I read MTV Multiplayer’s article “Trying to Make Sense of so Many ‘Perfect’ Games” with a bit of sadness in that many are realizing what I realized when I first started working in this industry – review scores are arbitrary.

I’m reminded of a conversation I had with one of the senior designers here around when Bioshock came out. This was when it was averaging a 100 metacritic, making it the critical best game of all time. He said “Is it that good?” I replied, “It’s pretty good, yeah.” His response: “How is the multiplayer?” I told them there wasn’t any multiplayer. He then said, “How can Madden get dinged every year for wish-list features like Online Leagues that no other major sports game has, yet Bioshock can get away with not including a mode that every major shooter has?” I tried to defend it, “The game is really about the story not the shooting bleh bleh bleh” but he was right. Expectations are arbitrary and set by the PR firms and gaming press. No one expected there to be a multiplayer mode in Bioshock, so it wasn’t an issue that it was absent. But why didn’t they expect it? I don’t know.

Look at Mario Galaxy. It has camera issues as every 3d Mario game did before so no one took those issues seriously and it got showered with 10s. But what if it was a Crash Bandicoot in space game? What if it was an original title from Ubisoft? I doubt it would get much better than 8s. But the expectation is that a Mario game will blow the doors off the place and so that’s what reviewers will see. Nintendo has earned the cultural significance for this willful blindness. Sony hasn’t. Look at Lair. Sony clearly hasn’t. Nintendo can release a buggy Smash Bros. Brawl with a truly insipid single-player mode and because they’ve earned their cultural significance, a blind eye is turned. You don’t get that amnesty forever, though – look at Sega.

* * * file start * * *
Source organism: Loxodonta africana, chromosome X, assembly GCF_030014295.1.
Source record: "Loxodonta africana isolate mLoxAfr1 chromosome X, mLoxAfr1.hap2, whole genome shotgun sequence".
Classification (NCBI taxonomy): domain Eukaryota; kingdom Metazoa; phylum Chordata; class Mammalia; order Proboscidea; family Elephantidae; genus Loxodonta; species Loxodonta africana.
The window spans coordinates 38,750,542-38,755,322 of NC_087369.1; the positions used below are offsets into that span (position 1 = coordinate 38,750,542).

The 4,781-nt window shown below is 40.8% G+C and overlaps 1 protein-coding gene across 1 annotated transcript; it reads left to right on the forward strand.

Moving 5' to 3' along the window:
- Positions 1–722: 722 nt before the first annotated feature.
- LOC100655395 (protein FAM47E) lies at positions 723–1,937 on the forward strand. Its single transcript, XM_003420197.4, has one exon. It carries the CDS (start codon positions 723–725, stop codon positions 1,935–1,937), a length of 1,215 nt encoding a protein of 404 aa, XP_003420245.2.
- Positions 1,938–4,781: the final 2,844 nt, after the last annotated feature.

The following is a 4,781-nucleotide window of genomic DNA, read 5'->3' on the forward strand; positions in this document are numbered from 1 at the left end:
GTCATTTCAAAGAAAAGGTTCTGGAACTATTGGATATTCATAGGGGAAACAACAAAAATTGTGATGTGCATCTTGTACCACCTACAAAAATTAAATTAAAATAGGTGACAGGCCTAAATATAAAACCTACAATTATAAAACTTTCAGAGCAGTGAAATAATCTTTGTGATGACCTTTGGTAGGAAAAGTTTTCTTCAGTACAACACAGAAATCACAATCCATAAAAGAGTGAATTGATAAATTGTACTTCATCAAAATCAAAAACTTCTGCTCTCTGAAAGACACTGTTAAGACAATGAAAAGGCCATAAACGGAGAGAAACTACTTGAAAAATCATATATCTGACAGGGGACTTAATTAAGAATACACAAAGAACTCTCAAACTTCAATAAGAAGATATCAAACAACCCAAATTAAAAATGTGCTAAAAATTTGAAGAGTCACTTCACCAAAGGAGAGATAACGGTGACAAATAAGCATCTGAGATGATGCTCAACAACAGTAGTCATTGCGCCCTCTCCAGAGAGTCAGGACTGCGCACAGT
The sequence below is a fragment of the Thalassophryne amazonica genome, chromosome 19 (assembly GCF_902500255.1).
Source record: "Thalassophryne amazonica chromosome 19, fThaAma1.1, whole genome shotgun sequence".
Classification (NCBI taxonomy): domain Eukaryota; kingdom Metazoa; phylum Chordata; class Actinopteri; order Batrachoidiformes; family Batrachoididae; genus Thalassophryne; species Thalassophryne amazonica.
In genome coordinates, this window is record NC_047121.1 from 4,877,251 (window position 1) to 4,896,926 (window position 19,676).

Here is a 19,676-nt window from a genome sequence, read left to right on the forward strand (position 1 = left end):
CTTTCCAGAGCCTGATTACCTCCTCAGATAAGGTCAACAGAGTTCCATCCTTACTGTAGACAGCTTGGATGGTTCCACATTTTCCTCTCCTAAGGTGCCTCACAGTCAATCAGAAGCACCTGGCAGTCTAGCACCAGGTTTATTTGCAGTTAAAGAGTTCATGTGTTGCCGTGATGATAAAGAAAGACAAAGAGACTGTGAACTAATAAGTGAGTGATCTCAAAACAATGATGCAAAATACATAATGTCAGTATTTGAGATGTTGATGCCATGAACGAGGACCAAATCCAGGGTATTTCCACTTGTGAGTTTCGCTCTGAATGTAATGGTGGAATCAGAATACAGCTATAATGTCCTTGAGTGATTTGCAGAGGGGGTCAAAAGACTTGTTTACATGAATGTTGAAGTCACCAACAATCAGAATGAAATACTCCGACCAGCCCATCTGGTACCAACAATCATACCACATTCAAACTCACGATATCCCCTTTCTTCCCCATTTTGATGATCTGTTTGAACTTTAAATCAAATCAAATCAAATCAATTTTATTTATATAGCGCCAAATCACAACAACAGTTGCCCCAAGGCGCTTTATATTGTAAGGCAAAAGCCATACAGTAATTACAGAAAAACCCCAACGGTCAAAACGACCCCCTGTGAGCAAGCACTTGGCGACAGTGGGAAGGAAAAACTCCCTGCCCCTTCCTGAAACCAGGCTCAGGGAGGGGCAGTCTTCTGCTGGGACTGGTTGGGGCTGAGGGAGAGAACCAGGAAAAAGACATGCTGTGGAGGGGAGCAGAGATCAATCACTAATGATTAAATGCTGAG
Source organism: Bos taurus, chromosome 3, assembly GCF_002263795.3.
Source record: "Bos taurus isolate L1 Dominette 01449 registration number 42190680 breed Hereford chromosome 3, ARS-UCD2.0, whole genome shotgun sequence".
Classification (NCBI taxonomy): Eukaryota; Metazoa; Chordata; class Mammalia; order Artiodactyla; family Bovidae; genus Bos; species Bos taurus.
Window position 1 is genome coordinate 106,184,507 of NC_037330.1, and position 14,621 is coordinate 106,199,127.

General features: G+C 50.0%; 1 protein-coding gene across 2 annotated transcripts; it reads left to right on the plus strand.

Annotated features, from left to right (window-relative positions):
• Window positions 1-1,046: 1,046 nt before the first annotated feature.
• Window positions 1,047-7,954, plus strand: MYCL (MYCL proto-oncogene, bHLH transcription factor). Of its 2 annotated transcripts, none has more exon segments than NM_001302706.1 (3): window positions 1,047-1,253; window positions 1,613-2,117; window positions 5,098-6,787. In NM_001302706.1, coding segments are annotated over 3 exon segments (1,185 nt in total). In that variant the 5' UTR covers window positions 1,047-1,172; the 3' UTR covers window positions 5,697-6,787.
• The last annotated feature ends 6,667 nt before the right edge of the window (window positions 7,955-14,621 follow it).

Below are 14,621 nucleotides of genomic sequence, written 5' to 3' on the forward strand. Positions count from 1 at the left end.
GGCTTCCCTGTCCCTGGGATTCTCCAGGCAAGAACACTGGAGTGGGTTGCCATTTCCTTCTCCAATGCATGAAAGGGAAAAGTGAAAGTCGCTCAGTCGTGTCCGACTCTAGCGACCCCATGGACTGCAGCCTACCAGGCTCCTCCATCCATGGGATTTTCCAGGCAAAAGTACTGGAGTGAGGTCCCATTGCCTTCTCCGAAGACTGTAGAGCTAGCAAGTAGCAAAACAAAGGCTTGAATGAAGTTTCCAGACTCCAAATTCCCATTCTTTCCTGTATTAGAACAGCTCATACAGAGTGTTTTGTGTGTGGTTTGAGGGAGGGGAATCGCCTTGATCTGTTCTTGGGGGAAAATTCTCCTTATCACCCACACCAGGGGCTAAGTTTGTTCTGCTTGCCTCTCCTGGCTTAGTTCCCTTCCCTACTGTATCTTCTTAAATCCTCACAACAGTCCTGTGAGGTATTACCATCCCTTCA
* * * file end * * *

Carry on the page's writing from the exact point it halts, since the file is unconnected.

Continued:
If we are giving every good game that comes down the pike a ’10’ if their expectations are set high enough and they deliver on some of them, then the future looks bleak for blockbuster franchises. Look at how Grand Theft Auto has been rewarded. It hasn’t taken any major design risks in comparison to previous titles with the notable exception of adding multiplayer. Some bugs that we’ve seen way back in GTA3 remain. Where’s the drive to make a more technically sound game if you call what we have here the pinnacle? Where does one go from here? What can GTA5 possibly deliver?

The Madden team gets that criticism all the time. They have nine months or so to make a game and when they don’t reinvent the wheel every year, when they don’t address some of the bugs that have been lurking for the past three years,they are slammed and torn apart as lazy or stupid or unskilled. But when Rockstar has four years to deliver the same, they are heaped with praise. GTA4 is a better game than Madden 08, so it isn’t necessarily an apples to apples comparison, but the similarities are striking.

I’d love to just say “abandon Metacritic” and be done with it, but the industry uses it as its primary quality barometer. So I guess I just wish reviewers acted like critics and criticized rather than being awestruck little fanboys. Is there a solution or am I fighting windmills here?